For students who work in the University of Georgia’s Deer Research Laboratory, the concept of face coverings is not new.
That’s because when researchers study white-tailed deer, face coverings are used to keep the animals calm while necessary data is collected. Lately this data, such as size or DNA, has been collected as part of a five-year study by UGA researchers investigating the decline of North Georgia’s deer population, as well as factors that encourage fawn survival.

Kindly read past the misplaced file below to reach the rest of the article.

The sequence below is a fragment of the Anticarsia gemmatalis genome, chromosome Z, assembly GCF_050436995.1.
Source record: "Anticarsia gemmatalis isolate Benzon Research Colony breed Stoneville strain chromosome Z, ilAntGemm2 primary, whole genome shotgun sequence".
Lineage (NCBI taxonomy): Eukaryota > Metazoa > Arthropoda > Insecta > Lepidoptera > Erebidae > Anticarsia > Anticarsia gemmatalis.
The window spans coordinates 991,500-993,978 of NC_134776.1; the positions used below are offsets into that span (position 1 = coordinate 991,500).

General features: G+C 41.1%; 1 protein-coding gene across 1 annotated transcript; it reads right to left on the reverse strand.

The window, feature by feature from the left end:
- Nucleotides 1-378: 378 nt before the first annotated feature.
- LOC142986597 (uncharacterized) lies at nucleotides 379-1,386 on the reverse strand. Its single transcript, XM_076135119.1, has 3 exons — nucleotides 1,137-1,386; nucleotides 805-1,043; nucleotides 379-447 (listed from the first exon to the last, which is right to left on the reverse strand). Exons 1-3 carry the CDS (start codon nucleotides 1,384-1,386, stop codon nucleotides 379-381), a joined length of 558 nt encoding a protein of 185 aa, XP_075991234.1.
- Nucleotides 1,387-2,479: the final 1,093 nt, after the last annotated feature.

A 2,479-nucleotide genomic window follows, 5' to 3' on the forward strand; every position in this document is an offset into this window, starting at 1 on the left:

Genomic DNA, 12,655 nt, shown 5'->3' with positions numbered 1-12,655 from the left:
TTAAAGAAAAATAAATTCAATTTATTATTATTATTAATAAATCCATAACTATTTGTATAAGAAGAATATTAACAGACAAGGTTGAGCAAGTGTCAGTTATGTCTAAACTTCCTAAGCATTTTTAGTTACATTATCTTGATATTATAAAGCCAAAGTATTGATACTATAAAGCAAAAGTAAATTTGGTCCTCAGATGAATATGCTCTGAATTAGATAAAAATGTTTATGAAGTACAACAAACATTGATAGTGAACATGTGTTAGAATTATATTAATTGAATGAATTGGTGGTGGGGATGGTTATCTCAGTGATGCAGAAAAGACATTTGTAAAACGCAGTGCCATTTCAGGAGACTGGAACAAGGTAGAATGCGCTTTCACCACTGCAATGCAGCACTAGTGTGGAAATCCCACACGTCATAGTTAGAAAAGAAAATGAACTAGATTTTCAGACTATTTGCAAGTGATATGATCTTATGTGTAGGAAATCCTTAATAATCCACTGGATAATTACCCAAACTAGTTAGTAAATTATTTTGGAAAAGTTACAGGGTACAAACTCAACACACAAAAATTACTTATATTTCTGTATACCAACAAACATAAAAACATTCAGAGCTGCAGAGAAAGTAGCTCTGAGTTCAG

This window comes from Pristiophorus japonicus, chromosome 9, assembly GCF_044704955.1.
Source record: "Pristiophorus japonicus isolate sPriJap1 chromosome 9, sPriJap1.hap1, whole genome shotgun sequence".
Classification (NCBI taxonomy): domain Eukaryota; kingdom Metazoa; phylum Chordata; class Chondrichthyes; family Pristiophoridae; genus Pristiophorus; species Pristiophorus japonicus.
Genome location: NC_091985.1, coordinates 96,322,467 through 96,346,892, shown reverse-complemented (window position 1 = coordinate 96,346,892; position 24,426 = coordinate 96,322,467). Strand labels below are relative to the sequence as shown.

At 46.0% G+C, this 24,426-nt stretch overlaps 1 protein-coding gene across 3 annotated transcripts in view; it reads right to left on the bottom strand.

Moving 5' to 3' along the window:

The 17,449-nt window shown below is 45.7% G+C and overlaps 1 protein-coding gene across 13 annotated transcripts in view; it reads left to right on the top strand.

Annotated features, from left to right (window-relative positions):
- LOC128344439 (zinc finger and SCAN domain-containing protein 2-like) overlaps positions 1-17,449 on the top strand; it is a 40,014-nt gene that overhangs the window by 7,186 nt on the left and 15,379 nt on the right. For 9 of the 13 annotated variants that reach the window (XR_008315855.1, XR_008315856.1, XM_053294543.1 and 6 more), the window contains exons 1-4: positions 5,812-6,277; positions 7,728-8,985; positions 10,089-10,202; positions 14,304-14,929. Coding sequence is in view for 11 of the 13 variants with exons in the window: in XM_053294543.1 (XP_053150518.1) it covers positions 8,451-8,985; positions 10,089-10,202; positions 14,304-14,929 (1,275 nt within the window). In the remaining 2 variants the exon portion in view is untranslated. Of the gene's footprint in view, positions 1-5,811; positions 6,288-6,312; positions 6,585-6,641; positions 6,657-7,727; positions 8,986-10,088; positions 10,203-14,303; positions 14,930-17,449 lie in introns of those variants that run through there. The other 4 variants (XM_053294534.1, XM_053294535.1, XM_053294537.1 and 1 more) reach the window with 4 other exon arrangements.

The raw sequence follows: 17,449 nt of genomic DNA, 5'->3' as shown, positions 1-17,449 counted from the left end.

Now in its final year, the study partners Warnell with the Georgia Department of Natural Resources to understand the effects predators and habitat have on deer numbers in Georgia’s mountains. Fawn survival is an integral part of this work, and UGA students track newborns for about three months to gauge their health. The longer a fawn survives past this critical stage, the greater chance they have in the longer term.
While adult deer may pose more of a risk to researchers and themselves and are often sedated while their face is covered, fawns are manageable with just a tiny covering slipped over their eyes—most often, it’s just a modified baby sock.